I’ve mentioned before that I’m using two alternating POVs for my Epic Novel, Book One. When I first started writing the secondary POV, I had so much fun! Everything just flowed and came so easy. The character was mysterious, and that made him fun to write. However, the longer I wrote from his POV (and the more the reader got to know him), the more difficult time I had. I found myself floundering around for scenes to tell from his POV. What was going on?
My primary POV character, while daunting at times, has definite scenes and steady movement. The various trials he goes through during his military training move the story, show his growth, and set up future plot elements.
Since that worked so well for POV One, I decided to try it with POV Two. Except that it didn’t work. Every time I sat down to write, instead of marksmanship or marching or combat training, POV Two spent a scene during personal time to share a moment with his small group of friends. BORING. Or wait--is it?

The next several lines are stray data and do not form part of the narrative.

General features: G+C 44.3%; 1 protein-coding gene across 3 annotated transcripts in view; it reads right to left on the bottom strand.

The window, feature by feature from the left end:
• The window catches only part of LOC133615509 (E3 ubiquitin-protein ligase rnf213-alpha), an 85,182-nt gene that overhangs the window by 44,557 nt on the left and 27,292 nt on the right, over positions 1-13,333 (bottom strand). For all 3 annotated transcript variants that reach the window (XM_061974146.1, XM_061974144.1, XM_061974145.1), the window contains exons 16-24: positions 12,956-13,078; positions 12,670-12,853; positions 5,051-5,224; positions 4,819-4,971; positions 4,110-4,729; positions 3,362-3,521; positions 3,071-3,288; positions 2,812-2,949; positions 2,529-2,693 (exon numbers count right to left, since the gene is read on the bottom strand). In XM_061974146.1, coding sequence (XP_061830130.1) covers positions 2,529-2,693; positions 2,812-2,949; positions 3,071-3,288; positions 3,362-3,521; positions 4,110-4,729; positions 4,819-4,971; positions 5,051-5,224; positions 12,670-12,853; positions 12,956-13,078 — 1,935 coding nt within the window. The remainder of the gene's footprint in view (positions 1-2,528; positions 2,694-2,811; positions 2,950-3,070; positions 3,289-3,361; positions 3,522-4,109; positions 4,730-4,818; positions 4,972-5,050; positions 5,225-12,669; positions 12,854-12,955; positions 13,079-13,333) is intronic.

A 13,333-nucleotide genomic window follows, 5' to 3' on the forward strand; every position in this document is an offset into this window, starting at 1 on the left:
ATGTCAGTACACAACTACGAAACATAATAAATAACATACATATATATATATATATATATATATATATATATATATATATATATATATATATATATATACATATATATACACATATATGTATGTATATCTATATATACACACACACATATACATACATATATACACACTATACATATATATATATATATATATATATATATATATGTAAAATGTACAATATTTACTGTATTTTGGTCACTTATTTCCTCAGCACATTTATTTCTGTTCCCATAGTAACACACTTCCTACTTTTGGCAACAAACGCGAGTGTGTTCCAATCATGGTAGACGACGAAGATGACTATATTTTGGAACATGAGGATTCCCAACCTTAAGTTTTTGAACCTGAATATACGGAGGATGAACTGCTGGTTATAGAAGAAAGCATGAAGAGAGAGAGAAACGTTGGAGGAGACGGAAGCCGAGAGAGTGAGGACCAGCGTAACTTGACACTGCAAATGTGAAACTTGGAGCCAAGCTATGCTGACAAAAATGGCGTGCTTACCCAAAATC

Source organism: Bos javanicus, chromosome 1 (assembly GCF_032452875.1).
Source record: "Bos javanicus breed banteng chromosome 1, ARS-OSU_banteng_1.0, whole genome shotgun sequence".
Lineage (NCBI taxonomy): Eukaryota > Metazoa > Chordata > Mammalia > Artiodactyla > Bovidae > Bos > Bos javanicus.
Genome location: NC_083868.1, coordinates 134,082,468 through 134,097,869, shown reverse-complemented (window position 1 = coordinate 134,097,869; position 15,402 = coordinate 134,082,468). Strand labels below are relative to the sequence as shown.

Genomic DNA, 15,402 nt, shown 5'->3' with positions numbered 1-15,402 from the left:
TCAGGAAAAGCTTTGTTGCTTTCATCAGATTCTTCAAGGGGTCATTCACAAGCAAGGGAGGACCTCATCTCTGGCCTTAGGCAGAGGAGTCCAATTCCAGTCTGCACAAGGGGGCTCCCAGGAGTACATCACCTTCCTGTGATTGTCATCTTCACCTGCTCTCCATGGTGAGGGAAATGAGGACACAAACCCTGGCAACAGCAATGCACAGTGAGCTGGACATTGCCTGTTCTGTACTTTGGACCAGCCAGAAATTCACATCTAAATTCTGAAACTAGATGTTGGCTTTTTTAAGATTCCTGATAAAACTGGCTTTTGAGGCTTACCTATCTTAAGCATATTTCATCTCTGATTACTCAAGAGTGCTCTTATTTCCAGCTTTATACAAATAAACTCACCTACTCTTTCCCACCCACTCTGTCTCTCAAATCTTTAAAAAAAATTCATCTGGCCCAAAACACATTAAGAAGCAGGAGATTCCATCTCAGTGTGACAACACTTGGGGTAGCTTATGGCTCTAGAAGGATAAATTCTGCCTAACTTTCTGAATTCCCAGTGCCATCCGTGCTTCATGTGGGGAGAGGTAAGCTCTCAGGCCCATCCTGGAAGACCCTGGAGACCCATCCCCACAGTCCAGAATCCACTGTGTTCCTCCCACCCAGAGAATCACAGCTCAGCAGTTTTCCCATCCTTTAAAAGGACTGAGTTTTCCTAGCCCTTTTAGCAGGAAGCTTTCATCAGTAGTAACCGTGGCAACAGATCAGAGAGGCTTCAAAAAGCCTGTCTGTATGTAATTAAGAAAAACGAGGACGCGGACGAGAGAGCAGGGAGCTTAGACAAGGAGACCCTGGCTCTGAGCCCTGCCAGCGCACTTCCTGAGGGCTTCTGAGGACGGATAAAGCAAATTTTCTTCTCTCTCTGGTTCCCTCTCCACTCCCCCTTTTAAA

You know those light bulb moments? I had one of those. And a flashback. (woah, light bulb and flashback at the same time!) I flashbacked to Lit class in college and those phrases:
--Man vs. Man
--Man vs. Nature
--Man vs. Machine
--Man vs. God
(my notes are in a box somewhere, so I’m just writing from memory.)
I realized that POV One’s character arc follows his circumstances. The situations in which he finds himself stretch and mold him; they move the story and show his growth. However, POV Two’s movement is more internal, more emotionally driven. Much of his growth happens within his own head based on the relationships he has. Ohhhh, personal time with friends. Relationships.
POV One’s character arc is circumstantial.
POV Two’s character arc is relational.
Ta da! Wish I could say problem solved, but as I have very little experience in relational character arcs, I may have to do some research. Too bad all those books and notes are in boxes as well . . .